The Good News: The Job Market Is Solid. The Bad News: The Job Market Is Solid.

The best news to be found in June jobs numbers, released Friday morning, is in what they don’t show.

After the May numbers showed a steep pullback in the rate of job creation, there was reason to worry that a turning point for the economy had arrived, and that a major slowdown or even recession could be in the offing — a fear seemingly confirmed by many surveys of industrial activity.

The June numbers did nothing to confirm that narrative, putting those fears to rest at least for one more month.

Employers added a robust 224,000 jobs, the Labor Department said, up from a revised 72,000 in May. The unemployment rate edged up, but for a benign reason: The number of people who were without a job but looking for one rose, meaning the share of Americans in the labor force increased; the number of people working rose even more.

Notably, the manufacturing sector added 17,000 jobs after two straight months of adding a mere 3,000, evidence that some of those bad results in surveys are not translating into less hiring. It aligns with other real-time indicators of the job market, such as weekly claims for unemployment insurance benefits, which hover near historical lows.

The new numbers might even be good enough to cause the Federal Reserve to rethink its plans to cut interest rates. That, at least, was the worry evident in financial markets Friday morning, as the stock market fell and interest rates on Treasury bonds rose.

A big rally in the stock market in recent weeks has been driven by the Fed’s signals that it will cut interest rates, perhaps as soon as late July. Strong June jobs numbers will give ammunition to those in the Fed who want to wait longer to see more hard evidence of an economic slowdown before cutting rates.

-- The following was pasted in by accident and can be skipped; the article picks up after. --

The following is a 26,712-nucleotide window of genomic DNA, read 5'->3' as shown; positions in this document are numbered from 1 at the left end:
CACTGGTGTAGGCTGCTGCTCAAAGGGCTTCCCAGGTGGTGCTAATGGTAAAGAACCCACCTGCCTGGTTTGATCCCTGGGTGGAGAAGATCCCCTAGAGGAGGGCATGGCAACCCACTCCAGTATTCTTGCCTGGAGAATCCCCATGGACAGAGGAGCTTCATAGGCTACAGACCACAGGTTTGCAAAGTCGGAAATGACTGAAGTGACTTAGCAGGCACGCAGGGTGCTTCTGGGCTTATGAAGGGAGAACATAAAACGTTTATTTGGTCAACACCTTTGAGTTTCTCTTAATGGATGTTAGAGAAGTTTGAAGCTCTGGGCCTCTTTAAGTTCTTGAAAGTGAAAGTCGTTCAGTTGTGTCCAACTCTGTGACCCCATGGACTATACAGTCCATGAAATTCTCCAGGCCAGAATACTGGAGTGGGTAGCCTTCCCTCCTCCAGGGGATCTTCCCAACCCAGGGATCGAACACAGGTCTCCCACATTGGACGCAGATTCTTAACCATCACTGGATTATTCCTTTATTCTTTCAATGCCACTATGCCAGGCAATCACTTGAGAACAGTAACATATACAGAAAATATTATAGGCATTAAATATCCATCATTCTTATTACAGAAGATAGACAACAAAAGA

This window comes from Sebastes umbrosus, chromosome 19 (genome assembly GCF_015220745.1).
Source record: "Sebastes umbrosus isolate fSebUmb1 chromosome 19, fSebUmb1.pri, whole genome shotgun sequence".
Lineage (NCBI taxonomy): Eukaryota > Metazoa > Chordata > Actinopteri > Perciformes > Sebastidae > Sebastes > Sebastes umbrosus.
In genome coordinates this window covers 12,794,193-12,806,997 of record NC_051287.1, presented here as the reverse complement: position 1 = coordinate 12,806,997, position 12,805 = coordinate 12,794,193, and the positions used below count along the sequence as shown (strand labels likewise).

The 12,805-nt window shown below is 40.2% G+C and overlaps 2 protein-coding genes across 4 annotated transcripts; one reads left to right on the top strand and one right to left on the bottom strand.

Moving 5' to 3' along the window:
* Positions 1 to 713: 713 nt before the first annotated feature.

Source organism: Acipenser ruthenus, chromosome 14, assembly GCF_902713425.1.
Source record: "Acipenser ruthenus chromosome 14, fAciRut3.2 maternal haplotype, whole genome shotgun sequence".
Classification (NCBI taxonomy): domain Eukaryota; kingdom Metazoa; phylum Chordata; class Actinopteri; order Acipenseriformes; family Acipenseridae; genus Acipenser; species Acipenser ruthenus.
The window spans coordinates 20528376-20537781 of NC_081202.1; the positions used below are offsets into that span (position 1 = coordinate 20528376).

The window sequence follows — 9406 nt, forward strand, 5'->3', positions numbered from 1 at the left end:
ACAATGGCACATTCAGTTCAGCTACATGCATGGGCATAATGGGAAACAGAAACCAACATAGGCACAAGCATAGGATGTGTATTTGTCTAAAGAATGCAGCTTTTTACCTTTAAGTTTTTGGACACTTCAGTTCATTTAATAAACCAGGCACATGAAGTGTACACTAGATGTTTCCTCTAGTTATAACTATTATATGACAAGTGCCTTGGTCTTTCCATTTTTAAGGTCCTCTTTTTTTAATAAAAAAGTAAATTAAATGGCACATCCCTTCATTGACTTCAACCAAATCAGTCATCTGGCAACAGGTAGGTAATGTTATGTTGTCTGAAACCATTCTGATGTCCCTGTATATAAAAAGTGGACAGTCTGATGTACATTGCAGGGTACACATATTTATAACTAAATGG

But just because the employment numbers take some of the “imminent recession risk” off the table doesn’t mean they signal all is well in the American economy. In effect, some of the details within the jobs report tend to confirm that in recent months the progress toward creating an economy that works for more Americans has stalled.

Most notably, average hourly earnings have risen only 3.1 percent over the last year. Inflation is low enough that this does signal a higher real income for the average wage earner. But it amounts to a deceleration over the last few months. Wages rose 3.4 percent for the 12 months ended in February.

A really positive development would be for more Americans who have been on the sidelines of the labor force — neither working nor looking for work — to find employment. But progress on that front has also stalled.

If you look at people in their prime working years — ages 25 to 54 — 79.7 percent were employed in June. That’s actually down slightly from February’s 79.9 percent, and below the 80.3 percent level at the start of 2007 and even further below the 81.9 percent record high reached in April 2000.

None of that is to say that the current job market is poor. It is easily stronger than it ever was during the mid-2000s expansion, and arguably better even than in the booms of the late 1990s and late 1980s.

But it doesn’t show the signs of bursting at the seams. Even as low as the unemployment rate is, employers don’t seem to be bidding up the wages to get workers, and not all of the people who might plausibly want to work are doing so.

And that is taking place as financial markets send ominous signs about the global economy. Even after Friday morning’s price swings, long-term interest rates remained below shorter-term rates, a so-called inverted yield curve that often presages trouble.

In other words, the American job market is steady and solid, and not flashing any reason for panic. The weak May numbers were a mere hiccup. But there’s a big difference between arguing that things are steady and solid and arguing that this economy, 10 years into the expansion, is as good as it can be.

For the average American worker, conditions still aren’t there yet.

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